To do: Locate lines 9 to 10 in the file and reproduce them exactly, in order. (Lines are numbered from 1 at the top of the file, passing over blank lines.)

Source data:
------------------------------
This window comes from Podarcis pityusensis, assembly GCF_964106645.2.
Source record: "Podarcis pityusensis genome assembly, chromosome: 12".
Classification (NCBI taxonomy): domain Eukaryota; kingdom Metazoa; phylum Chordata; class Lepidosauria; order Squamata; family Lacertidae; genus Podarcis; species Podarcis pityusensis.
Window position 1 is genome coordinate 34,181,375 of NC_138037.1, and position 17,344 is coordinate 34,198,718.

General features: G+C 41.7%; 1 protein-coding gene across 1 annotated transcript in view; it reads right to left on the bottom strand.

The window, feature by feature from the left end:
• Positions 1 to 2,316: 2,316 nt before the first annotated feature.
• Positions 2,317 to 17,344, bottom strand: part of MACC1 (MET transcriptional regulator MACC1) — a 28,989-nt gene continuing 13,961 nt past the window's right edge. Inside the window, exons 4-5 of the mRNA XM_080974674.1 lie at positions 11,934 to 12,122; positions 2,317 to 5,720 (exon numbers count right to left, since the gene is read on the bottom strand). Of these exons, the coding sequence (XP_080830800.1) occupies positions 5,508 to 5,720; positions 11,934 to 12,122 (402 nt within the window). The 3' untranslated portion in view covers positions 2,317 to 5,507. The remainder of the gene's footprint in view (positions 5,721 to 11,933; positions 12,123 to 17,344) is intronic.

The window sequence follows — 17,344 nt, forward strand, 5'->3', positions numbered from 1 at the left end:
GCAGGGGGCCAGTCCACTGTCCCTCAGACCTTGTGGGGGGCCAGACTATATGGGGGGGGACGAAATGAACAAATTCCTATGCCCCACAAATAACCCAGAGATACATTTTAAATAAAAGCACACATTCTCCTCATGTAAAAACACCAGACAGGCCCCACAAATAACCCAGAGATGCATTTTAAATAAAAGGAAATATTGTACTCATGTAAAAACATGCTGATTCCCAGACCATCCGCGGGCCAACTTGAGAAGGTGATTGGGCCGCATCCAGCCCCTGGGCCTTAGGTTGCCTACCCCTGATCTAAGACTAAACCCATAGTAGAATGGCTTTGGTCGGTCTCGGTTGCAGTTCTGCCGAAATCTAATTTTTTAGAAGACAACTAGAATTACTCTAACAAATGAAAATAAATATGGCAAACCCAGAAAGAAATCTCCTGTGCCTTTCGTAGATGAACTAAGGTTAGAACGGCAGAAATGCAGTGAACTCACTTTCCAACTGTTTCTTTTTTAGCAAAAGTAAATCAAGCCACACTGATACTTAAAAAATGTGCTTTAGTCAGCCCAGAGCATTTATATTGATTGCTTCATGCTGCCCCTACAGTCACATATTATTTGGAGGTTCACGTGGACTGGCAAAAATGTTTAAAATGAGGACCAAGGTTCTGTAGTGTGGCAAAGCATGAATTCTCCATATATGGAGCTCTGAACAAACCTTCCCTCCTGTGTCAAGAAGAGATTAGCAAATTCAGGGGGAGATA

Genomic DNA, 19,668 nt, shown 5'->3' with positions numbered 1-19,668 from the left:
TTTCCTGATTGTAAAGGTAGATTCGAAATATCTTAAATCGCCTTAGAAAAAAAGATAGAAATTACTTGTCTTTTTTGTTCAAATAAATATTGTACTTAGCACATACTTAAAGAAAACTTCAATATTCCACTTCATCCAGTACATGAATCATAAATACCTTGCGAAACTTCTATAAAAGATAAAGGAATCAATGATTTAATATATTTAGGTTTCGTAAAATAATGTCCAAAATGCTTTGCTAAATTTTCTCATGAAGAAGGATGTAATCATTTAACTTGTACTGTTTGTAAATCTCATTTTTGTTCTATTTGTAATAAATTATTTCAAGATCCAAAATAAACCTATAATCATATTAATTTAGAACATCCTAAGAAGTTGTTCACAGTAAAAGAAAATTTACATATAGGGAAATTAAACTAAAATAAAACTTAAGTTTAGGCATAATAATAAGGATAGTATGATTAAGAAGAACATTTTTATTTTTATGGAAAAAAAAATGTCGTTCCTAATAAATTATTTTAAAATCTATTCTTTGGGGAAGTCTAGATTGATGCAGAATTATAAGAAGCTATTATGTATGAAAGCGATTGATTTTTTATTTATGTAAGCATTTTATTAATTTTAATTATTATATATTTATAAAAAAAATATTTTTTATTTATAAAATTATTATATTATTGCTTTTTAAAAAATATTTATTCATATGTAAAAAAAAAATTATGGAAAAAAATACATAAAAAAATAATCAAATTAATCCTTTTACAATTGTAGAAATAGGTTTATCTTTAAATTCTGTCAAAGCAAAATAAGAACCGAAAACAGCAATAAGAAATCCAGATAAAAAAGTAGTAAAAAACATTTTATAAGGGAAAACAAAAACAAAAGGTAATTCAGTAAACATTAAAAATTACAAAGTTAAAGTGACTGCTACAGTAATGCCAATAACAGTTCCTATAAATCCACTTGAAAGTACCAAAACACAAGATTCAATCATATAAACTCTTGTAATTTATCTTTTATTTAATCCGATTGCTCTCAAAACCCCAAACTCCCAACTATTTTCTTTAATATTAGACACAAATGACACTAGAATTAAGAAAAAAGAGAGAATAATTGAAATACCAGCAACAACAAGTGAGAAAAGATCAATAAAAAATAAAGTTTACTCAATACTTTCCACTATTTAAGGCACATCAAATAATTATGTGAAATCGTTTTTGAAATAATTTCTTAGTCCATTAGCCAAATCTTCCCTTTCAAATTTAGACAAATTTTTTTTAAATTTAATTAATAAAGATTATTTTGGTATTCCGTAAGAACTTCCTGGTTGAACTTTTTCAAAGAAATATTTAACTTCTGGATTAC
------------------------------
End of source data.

The window sequence follows — 17,344 nt, forward strand, 5'->3', positions numbered from 1 at the left end:
GCAGGGGGCCAGTCCACTGTCCCTCAGACCTTGTGGGGGGCCAGACTATATGGGGGGGGACGAAATGAACAAATTCCTATGCCCCACAAATAACCCAGAGATACATTTTAAATAAAAGCACACATTCTCCTCATGTAAAAACACCAGACAGGCCCCACAAATAACCCAGAGATGCATTTTAAATAAAAGGAAATATTGTACTCATGTAAAAACATGCTGATTCCCAGACCATCCGCGGGCCAACTTGAGAAGGTGATTGGGCCGCATCCAGCCCCTGGGCCTTAGGTTGCCTACCCCTGATCTAAGACTAAACCCATAGTAGAATGGCTTTGGTCGGTCTCGGTTGCAGTTCTGCCGAAATCTAATTTTTTAGAAGACAACTAGAATTACTCTAACAAATGAAAATAAATATGGCAAACCCAGAAAGAAATCTCCTGTGCCTTTCGTAGATGAACTAAGGTTAGAACGGCAGAAATGCAGTGAACTCACTTTCCAACTGTTTCTTTTTTAGCAAAAGTAAATCAAGCCACACTGATACTTAAAAAATGTGCTTTAGTCAGCCCAGAGCATTTATATTGATTGCTTCATGCTGCCCCTACAGTCACATATTATTTGGAGGTTCACGTGGACTGGCAAAAATGTTTAAAATGAGGACCAAGGTTCTGTAGTGTGGCAAAGCATGAATTCTCCATATATGGAGCTCTGAACAAACCTTCCCTCCTGTGTCAAGAAGAGATTAGCAAATTCAGGGGGAGATA